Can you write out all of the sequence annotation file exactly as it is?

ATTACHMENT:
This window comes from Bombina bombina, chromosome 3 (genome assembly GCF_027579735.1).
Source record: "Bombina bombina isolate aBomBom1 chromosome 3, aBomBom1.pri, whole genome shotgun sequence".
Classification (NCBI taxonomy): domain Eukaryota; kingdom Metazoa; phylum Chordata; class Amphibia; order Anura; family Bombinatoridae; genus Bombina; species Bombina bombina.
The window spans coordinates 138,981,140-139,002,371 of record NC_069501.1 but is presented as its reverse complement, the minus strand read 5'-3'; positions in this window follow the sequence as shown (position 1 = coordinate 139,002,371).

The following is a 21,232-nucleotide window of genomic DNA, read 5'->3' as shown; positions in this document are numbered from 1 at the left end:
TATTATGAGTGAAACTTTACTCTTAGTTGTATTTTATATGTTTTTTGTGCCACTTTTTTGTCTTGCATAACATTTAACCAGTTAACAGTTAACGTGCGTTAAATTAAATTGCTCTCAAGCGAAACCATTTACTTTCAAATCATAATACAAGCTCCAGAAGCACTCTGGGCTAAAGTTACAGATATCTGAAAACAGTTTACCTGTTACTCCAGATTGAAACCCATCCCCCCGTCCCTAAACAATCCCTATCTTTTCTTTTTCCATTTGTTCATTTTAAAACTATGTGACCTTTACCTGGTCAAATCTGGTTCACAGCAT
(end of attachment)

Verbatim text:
This window comes from Bombina bombina, chromosome 3 (genome assembly GCF_027579735.1).
Source record: "Bombina bombina isolate aBomBom1 chromosome 3, aBomBom1.pri, whole genome shotgun sequence".
Classification (NCBI taxonomy): domain Eukaryota; kingdom Metazoa; phylum Chordata; class Amphibia; order Anura; family Bombinatoridae; genus Bombina; species Bombina bombina.
The window spans coordinates 138,981,140-139,002,371 of record NC_069501.1 but is presented as its reverse complement, the minus strand read 5'-3'; positions in this window follow the sequence as shown (position 1 = coordinate 139,002,371).

The following is a 21,232-nucleotide window of genomic DNA, read 5'->3' as shown; positions in this document are numbered from 1 at the left end:
TATTATGAGTGAAACTTTACTCTTAGTTGTATTTTATATGTTTTTTGTGCCACTTTTTTGTCTTGCATAACATTTAACCAGTTAACAGTTAACGTGCGTTAAATTAAATTGCTCTCAAGCGAAACCATTTACTTTCAAATCATAATACAAGCTCCAGAAGCACTCTGGGCTAAAGTTACAGATATCTGAAAACAGTTTACCTGTTACTCCAGATTGAAACCCATCCCCCCGTCCCTAAACAATCCCTATCTTTTCTTTTTCCATTTGTTCATTTTAAAACTATGTGACCTTTACCTGGTCAAATCTGGTTCACAGCAT